Designing robots is usually a laborious process, but researchers at MIT have developed a system that automates the task. Once it’s been made aware of the parts you have – like wheels, joints, and body segments – and the terrain that the robot will need to navigate, RoboGrammar is on the case, generating structures and programs to optimized control.
To rule out “absurd” conceptions, the researchers developed an animal-inspired “graph grammar” – a set of rules for how parts can be connected, says Allan Zhao, a doctoral student at the Computer Science and Intelligence Lab artificial. The rules were particularly informed by the anatomy of arthropods such as insects and lobsters, all of which have a central body with a varying number of segments which may have attached legs. (Grammar also allows wheels.)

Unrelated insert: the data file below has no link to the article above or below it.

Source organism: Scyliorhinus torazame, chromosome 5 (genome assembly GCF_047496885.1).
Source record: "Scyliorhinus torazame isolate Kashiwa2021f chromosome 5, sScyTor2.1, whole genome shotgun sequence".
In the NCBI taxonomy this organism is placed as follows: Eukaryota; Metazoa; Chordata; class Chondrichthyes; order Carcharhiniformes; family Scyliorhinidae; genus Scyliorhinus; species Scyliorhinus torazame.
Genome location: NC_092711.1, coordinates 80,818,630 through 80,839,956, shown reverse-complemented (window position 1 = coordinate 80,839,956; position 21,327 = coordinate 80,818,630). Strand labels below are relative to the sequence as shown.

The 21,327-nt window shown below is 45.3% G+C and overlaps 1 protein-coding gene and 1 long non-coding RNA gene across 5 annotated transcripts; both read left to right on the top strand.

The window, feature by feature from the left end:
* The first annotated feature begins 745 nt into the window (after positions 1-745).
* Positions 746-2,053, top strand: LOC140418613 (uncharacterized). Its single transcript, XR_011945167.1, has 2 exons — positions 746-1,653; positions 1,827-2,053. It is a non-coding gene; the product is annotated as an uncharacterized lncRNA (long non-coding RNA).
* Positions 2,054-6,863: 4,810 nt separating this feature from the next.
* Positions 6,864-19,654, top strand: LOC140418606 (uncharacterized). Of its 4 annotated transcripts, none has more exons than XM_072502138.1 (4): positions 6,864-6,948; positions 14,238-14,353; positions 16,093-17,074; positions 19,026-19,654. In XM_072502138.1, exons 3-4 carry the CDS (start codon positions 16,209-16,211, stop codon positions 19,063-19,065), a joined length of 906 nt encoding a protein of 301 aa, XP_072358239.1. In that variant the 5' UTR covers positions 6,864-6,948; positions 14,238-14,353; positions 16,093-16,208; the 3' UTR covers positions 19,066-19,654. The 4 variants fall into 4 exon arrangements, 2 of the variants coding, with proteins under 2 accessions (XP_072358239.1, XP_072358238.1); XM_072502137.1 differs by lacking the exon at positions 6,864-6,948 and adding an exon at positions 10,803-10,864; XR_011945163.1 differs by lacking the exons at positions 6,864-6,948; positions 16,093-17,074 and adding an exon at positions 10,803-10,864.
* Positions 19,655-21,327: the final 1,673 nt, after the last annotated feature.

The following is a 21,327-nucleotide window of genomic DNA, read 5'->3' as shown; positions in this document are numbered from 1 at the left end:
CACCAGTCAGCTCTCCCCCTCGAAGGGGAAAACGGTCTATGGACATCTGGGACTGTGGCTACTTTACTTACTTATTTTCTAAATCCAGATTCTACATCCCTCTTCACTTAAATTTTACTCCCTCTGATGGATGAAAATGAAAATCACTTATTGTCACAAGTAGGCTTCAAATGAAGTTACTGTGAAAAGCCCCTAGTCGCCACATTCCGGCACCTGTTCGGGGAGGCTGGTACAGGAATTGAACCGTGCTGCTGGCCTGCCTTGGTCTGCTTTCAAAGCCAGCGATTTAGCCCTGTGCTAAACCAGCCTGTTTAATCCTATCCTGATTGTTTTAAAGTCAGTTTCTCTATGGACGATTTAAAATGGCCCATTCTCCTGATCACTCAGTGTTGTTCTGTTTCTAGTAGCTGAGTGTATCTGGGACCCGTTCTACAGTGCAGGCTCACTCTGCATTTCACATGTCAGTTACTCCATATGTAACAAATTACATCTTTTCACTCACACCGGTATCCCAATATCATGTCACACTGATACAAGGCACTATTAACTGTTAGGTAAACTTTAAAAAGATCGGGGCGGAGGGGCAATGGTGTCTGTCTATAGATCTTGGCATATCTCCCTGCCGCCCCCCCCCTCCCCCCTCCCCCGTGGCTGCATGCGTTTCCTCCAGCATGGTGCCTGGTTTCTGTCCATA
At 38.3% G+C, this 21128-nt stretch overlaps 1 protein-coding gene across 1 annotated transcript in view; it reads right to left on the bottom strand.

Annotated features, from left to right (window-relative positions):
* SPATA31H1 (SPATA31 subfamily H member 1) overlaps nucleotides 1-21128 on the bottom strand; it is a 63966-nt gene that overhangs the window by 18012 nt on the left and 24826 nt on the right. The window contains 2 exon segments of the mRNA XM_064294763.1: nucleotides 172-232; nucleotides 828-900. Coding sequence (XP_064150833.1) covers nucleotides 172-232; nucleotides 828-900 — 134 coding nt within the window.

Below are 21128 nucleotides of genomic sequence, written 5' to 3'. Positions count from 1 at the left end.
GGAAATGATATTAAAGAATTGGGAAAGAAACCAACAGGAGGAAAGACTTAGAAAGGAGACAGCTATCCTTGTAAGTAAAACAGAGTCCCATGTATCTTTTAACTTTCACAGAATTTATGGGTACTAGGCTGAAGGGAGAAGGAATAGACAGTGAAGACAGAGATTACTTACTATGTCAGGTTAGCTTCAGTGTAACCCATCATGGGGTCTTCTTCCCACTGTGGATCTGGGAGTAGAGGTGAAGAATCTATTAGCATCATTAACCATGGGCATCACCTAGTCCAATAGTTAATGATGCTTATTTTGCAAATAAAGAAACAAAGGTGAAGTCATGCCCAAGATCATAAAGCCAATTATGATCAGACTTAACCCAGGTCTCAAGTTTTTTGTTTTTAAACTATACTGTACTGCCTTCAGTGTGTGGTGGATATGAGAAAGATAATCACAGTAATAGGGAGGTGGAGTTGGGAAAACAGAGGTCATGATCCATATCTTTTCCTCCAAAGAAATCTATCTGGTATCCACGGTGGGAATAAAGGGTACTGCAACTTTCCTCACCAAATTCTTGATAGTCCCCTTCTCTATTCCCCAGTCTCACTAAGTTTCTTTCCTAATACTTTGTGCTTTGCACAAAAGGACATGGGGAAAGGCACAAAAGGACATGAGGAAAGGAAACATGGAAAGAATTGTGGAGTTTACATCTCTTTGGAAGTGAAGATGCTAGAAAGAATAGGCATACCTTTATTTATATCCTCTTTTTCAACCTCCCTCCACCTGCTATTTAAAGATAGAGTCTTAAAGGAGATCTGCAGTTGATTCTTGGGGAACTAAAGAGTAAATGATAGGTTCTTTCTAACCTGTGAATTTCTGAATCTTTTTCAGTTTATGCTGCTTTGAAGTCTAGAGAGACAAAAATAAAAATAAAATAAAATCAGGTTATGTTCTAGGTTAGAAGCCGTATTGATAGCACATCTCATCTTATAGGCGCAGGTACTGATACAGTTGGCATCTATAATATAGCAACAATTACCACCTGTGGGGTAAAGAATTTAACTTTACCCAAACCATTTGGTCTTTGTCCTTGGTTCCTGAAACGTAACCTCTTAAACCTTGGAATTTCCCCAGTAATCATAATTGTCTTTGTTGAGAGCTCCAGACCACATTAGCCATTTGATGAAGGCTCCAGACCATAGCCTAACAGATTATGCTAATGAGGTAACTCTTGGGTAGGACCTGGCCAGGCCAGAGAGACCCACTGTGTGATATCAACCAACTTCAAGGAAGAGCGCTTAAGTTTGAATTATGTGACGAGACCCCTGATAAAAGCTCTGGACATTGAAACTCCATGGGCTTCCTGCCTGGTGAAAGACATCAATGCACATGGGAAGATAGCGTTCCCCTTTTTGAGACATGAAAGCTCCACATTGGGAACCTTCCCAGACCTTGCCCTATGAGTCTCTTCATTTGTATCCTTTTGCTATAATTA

RoboGrammar can generate thousands of potential structures based on these rules. To choose among them, one must simulate the performance of each robot with a controller – the instructions governing the sequence of movement of a robot’s motors. Using an algorithm that prioritizes fast forward movements, the researchers developed an individual controller for each robot. Then they released the simulated robots and let a neural network determine the most efficient designs.
Zhao, whose team plans to test some of the winning designs in the real world, describes RoboGrammar as “a tool for robot designers to expand the space of robot structures they rely on.” To his surprise, however, most of the structures he came up with were on all fours, as were the majority designed by humans.